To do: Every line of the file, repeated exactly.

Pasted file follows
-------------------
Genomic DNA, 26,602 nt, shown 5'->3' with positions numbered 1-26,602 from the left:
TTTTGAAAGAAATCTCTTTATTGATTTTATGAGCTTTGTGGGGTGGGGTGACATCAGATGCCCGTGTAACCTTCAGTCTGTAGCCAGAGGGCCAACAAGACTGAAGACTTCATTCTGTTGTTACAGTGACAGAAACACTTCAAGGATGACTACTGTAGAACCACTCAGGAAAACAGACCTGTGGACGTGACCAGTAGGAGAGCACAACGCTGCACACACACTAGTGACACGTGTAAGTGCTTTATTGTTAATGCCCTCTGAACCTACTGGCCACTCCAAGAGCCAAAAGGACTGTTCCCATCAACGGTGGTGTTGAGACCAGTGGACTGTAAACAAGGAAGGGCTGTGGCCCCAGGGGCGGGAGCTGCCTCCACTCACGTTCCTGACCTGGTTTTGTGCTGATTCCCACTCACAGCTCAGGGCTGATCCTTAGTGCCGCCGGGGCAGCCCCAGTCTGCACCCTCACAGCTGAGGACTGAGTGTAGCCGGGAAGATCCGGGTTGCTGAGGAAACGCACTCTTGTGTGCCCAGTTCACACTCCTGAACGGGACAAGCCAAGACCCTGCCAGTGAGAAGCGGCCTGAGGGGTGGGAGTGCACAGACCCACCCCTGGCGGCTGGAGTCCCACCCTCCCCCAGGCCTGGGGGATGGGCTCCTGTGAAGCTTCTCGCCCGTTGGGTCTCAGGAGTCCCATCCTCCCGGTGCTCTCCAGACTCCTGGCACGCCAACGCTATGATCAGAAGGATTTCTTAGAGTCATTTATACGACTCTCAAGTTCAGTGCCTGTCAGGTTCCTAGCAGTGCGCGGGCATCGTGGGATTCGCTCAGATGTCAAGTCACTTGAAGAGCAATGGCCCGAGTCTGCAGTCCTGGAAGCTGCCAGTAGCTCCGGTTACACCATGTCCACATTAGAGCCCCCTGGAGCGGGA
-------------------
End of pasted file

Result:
Genomic DNA, 26,602 nt, shown 5'->3' with positions numbered 1-26,602 from the left:
TTTTGAAAGAAATCTCTTTATTGATTTTATGAGCTTTGTGGGGTGGGGTGACATCAGATGCCCGTGTAACCTTCAGTCTGTAGCCAGAGGGCCAACAAGACTGAAGACTTCATTCTGTTGTTACAGTGACAGAAACACTTCAAGGATGACTACTGTAGAACCACTCAGGAAAACAGACCTGTGGACGTGACCAGTAGGAGAGCACAACGCTGCACACACACTAGTGACACGTGTAAGTGCTTTATTGTTAATGCCCTCTGAACCTACTGGCCACTCCAAGAGCCAAAAGGACTGTTCCCATCAACGGTGGTGTTGAGACCAGTGGACTGTAAACAAGGAAGGGCTGTGGCCCCAGGGGCGGGAGCTGCCTCCACTCACGTTCCTGACCTGGTTTTGTGCTGATTCCCACTCACAGCTCAGGGCTGATCCTTAGTGCCGCCGGGGCAGCCCCAGTCTGCACCCTCACAGCTGAGGACTGAGTGTAGCCGGGAAGATCCGGGTTGCTGAGGAAACGCACTCTTGTGTGCCCAGTTCACACTCCTGAACGGGACAAGCCAAGACCCTGCCAGTGAGAAGCGGCCTGAGGGGTGGGAGTGCACAGACCCACCCCTGGCGGCTGGAGTCCCACCCTCCCCCAGGCCTGGGGGATGGGCTCCTGTGAAGCTTCTCGCCCGTTGGGTCTCAGGAGTCCCATCCTCCCGGTGCTCTCCAGACTCCTGGCACGCCAACGCTATGATCAGAAGGATTTCTTAGAGTCATTTATACGACTCTCAAGTTCAGTGCCTGTCAGGTTCCTAGCAGTGCGCGGGCATCGTGGGATTCGCTCAGATGTCAAGTCACTTGAAGAGCAATGGCCCGAGTCTGCAGTCCTGGAAGCTGCCAGTAGCTCCGGTTACACCATGTCCACATTAGAGCCCCCTGGAGCGGGA